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Q&A: What a major new study on gun storage laws tells us about keeping kids safe

Q&A: What a major new study on gun storage laws tells us about keeping kids safe

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Shootings are the second leading cause of death among American youth, and the numbers are climbing. Guns killed more than 500 children in 2017, a 50% increase since 2009. A growing body of research points to one simple way to save kids’ lives: laws requiring safer gun storage at home.

An analysis of 13,967 gun deaths of children under age 15, published this week, is one of the most exhaustive studies to make the case for strict gun storage laws. The study, spanning 26 years, found that states with laws regulating gun storage in households with minors had significant reductions in child deaths. States with the strictest regulations showed the greatest declines.

Only 25 states have “child access prevention” laws and the details — penalties, age cutoff and stringency — vary widely. Nine states have the loosest requirements, holding gun owners liable only if they provide a gun to a child or teen. Other states hold owners liable for improperly storing guns under different scenarios. In some states, owners are liable if a child gets the gun and shoots it. In others, it’s if a child gets hold of the gun. And in still others, owners are liable if a child could possibly obtain an improperly stored gun. This last category of laws, the toughest, was associated with a 29% reduction in gun deaths among children, including homicides and suicides, and a stunning 59% reduction in unintentional deaths.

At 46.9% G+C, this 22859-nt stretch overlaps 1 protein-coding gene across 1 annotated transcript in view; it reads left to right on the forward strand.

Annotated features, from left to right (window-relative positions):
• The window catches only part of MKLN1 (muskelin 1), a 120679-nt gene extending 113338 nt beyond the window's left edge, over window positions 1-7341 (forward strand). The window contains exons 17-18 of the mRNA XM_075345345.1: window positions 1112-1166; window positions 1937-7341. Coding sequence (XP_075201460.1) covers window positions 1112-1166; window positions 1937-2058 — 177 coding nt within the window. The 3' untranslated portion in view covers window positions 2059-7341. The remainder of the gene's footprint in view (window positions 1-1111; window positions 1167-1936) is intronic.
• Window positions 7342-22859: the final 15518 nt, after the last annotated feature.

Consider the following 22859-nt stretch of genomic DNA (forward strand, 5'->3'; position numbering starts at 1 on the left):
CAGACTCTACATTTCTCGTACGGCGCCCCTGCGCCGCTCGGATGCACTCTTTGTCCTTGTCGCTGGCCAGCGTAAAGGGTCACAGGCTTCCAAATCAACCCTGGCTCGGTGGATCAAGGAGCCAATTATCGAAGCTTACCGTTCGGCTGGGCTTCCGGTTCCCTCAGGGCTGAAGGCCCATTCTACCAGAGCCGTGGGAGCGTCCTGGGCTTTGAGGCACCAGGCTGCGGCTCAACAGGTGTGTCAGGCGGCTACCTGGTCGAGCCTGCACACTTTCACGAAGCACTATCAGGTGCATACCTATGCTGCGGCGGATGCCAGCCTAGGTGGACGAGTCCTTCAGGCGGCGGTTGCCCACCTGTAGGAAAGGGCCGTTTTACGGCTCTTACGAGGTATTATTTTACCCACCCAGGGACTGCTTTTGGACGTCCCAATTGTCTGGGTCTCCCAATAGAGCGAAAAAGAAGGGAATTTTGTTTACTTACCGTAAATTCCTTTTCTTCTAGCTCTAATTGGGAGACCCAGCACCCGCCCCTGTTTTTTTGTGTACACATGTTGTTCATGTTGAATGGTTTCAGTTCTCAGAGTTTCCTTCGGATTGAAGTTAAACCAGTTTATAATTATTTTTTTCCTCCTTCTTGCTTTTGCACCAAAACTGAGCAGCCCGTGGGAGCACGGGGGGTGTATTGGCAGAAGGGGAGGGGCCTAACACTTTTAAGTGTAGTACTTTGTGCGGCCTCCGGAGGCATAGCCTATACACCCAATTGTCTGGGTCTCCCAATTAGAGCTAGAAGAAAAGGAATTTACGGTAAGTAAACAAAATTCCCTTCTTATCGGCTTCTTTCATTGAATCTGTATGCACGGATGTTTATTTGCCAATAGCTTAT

“Locking up guns away from children really does keep them safe,” said Daniel Webster, director of the Johns Hopkins Center for Gun Policy and Research, who was not involved in the study.

The new research, done by a team at Boston Children’s Hospital, was published in JAMA Pediatrics. The researchers estimate that if every state had the strongest laws governing gun storage, 4,000 young lives could have been saved over the study period. A commentary accompanying the study notes that only three of 10 gun-owning households with children keep the weapons unloaded, separate from ammunition, locked and safely out of reach, according to recent surveys.

Webster has spent the past 30 years studying evidence-based approaches to preventing gun violence. He spoke with Children's Health Matters about the latest research, the gun threats that worry him most, and how journalists can improve coverage of gun violence and kids. This is an edited version of his comments.

How does the new study add to what earlier research has shown?

The findings are largely consistent with prior studies of child access prevention laws, but this was the first to look within strata of what is prohibited — unsafe storage, unsafe storage leading to access, or unsafe storage leading to injury.  It was also nice to see that the reductions in firearm death rates were observed during the first seven years the laws were in place. This suggests the laws reset norms around safe gun storage over that period.

Why are these laws effective?

I don’t know how many people are literally fearful that they are going to go to jail or pay a fine if they don’t store their gun properly, but I think people generally want to be law-abiding citizens. If they think a law is fair and makes sense they’ll comply. 

What are the chief limitations of this study?